Geneva Voice
April 24, 2013



Want to see the plays yourself? Showings at 8:00 p.m on Thursday, April 25 and Friday, April 26 are still open. A matinee at 2:00 p.m. on Saturday is also available. All shows will be held at the Bagpiper Theater. Admission is $2 at the door; seating is first-come, first serve.

The performance promised by Geneva's student-directed one act plays might rival that of the college's major productions.

The evening entitled "Music, Mystery and Magic" begins with "The Game," written by Louise Bryant and directed by senior communication disorders major Kierstan Williams and her fiancé, senior business major Joseph Grondziowski.

Olivia Mitchell, a sophomore philosophy major, lends a throaty voice to Life, opposite senior business major Ben Makin's Death, as the two engage in a game of dice to determine the fate of two suicidal dreamers--the Youth, sophomore chemistry major Austin Jarvi, and the dancing Hannah Rozgonyi, a sophomore communication disorders major. The show takes a serious tone, tastefully engaging questions of love and desire, life and death, beauty and suicide.

The mood lightens with the comedic "Murder by Midnight." An act following the film noir tradition, "Murder" was written by Jeff Goode and directed by senior writing major Tiffany Battey.

Senior communications major Adam Rowe takes center stage, promising laughs as Dick Piston: Hotel Detective. However, sophomore psychology major Lindsey Bernheisel steals the show as the seductive damsel in distress--who has recently burst forth from the shower, only to find her husband murdered in their bed. Junior engineering major Ben Rumeau makes a cameo as the bellhop while Piston (Rowe) proceeds in his high-spirited investigation.

"Bedtime Battles," written and directed by senior communications major Anna Harris, is almost too cute for words. Senior communications major Micah Taylor stars in this sweet and adorable comedy as Luke, a six-year-old who is not afraid of anything--except, perhaps, the monsters in his closet.

Physical comic Owen Matthess, a junior communications major, is his stuffed cow come-to-life (in the vein of Calvin and Hobbes), who attempts to help Luke (Taylor) become a superhero. Senior communications major Hannah Hunsberger makes an appearance as Luke's mother in this precious show which analyzes the qualifications of a true superhero through the eyes of a child.

The stage adopts a refined tone after the intermission as the curtain rises on Alice Gerstenberg's "Overtones," directed by senior accounting major Marney Walker. An intimate drama of manipulation, "Overtones" opens on Harriet, played by junior writing major Rebekah Farkas, a woman who married for money, debating the condition of her marital happiness with her biting inner self, Hetty (junior music major Elise Lundy).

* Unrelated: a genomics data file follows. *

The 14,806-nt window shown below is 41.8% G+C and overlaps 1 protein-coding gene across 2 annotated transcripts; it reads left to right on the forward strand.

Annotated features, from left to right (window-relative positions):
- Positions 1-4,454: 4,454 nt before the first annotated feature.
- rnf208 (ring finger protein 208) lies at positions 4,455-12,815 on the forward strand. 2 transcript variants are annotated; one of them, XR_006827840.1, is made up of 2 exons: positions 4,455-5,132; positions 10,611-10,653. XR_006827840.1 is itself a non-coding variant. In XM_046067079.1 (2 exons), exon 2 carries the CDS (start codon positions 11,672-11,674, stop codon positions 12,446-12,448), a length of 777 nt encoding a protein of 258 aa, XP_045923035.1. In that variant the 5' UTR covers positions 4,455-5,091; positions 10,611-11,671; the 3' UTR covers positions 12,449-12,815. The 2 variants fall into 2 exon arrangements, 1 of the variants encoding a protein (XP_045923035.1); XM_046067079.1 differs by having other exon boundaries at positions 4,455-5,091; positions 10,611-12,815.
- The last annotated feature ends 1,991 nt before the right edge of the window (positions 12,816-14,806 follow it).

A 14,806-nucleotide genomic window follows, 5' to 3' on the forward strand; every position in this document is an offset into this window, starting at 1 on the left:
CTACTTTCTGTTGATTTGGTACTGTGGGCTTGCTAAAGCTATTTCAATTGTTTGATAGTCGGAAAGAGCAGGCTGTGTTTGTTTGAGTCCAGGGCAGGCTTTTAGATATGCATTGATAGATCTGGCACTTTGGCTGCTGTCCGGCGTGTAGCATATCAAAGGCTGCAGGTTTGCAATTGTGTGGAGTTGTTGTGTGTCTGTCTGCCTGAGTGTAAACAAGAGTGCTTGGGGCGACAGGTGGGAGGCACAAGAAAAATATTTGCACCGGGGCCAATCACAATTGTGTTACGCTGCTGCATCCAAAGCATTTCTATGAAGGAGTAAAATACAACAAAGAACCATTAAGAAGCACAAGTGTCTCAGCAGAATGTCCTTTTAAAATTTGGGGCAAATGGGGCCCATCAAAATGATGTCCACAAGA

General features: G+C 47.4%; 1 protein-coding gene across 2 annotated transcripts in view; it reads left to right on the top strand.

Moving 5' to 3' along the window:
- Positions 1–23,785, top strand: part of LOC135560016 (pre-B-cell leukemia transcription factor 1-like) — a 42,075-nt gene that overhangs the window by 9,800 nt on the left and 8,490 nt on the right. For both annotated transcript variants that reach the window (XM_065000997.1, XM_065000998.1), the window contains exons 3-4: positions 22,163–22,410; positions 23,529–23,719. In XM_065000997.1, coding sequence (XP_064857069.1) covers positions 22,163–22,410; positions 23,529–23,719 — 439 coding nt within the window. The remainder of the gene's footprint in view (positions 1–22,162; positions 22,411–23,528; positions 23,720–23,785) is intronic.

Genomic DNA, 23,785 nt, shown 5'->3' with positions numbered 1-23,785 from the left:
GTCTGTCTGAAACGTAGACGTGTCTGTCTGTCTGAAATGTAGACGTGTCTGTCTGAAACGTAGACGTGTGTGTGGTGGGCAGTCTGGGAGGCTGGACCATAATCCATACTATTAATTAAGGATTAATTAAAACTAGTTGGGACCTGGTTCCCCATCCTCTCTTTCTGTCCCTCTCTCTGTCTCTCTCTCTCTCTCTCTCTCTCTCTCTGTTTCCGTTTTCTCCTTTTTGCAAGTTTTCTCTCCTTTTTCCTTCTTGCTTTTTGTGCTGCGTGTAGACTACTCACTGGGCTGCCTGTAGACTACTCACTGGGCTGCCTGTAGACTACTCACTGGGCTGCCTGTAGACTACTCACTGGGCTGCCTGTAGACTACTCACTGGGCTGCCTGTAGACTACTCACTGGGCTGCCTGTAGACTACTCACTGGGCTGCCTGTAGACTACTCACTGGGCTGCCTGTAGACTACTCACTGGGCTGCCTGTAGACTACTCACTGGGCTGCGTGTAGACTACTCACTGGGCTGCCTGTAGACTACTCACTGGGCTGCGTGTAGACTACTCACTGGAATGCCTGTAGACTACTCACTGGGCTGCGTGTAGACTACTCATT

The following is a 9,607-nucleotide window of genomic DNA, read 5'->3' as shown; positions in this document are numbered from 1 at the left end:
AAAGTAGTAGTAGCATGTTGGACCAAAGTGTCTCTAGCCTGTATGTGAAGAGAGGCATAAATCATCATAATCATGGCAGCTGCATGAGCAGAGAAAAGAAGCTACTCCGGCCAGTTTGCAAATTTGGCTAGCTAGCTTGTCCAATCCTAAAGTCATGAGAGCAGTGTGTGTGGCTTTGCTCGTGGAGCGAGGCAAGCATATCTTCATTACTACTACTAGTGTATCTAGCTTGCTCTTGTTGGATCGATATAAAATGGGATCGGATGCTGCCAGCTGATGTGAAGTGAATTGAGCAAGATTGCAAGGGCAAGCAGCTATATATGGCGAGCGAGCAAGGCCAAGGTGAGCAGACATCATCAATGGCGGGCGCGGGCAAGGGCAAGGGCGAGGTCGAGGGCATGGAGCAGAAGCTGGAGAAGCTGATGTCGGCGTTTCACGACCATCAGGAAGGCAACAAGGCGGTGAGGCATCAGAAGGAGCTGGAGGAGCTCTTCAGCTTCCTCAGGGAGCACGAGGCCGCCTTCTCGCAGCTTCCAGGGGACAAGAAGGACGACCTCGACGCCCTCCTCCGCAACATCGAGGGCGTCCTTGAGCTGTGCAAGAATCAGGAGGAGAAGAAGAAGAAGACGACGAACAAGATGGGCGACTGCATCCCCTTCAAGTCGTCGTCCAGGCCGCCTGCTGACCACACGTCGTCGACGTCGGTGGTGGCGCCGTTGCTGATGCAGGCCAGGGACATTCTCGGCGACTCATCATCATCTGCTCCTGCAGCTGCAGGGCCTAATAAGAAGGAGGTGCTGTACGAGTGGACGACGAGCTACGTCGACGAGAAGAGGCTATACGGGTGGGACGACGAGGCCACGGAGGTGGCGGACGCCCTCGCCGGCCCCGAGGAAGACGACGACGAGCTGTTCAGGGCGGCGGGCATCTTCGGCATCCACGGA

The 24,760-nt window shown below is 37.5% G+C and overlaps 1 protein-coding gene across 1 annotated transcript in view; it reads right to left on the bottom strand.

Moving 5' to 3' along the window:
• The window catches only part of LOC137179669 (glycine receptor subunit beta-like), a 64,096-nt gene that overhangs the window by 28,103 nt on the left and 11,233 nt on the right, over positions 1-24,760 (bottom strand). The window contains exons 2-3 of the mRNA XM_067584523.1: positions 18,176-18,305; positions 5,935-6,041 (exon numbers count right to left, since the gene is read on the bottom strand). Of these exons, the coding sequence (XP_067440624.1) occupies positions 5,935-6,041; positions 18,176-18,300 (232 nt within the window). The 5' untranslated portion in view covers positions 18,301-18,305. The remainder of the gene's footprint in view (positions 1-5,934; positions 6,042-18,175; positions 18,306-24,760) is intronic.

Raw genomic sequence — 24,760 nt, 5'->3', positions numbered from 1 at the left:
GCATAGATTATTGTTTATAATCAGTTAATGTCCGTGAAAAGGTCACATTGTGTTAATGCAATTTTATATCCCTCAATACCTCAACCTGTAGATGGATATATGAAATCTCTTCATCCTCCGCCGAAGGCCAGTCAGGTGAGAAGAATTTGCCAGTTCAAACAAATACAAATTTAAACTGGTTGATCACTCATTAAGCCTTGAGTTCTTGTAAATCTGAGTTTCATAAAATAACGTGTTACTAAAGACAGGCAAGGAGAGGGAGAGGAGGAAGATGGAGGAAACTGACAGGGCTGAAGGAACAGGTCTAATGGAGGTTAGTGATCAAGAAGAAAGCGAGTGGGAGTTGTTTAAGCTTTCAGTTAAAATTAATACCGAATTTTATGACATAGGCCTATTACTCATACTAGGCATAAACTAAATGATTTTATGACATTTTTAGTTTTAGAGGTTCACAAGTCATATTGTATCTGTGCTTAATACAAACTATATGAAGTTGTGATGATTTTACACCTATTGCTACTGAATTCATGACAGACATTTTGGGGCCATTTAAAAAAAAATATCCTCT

Enter sophomore elementary and special education major Haley Milligan as Margaret, the woman who married Harriet's former love, and Maggie, Margaret's starving inner self, played by freshman elementary and special education major McKenna Pontoli. Margaret is Harriet's guest for tea, and the women share a common goal--though neither one is willing to admit it.

"Overtones" serves as a testament to the reality that behind every cultured woman, a jealous, petty inner self is screaming to be heard.

The night ends on a high note with the musical "A Prideful Encroachment," written and directed (and co-starring!) by senior communications major Christopher Strangfeld--with help from Walt Disney Studios.

We pick up the plot of Disney's Beauty and the Beast just after Gaston (sophomore English major Josiah Everett) has been rejected. LeFou (Strangfeld) and the rest of the tavern patrons join in a rousing a cappella rendition of "Gaston" in an effort to cheer him up--but, just as the song begins to raise Gaston's spirits, Joe Grondziowski crashes through the tavern door accompanied by his crony, LaRou, played by freshman business major Chelsea Thokar.

Grondziowski plays a version of himself that might be idealized in some respects--and is aptly named Joe Grond. Grond and Gaston are joined by an ensemble of comedic geniuses in the bar-fight which ensues. Who will be the better man? There is only one way to find out.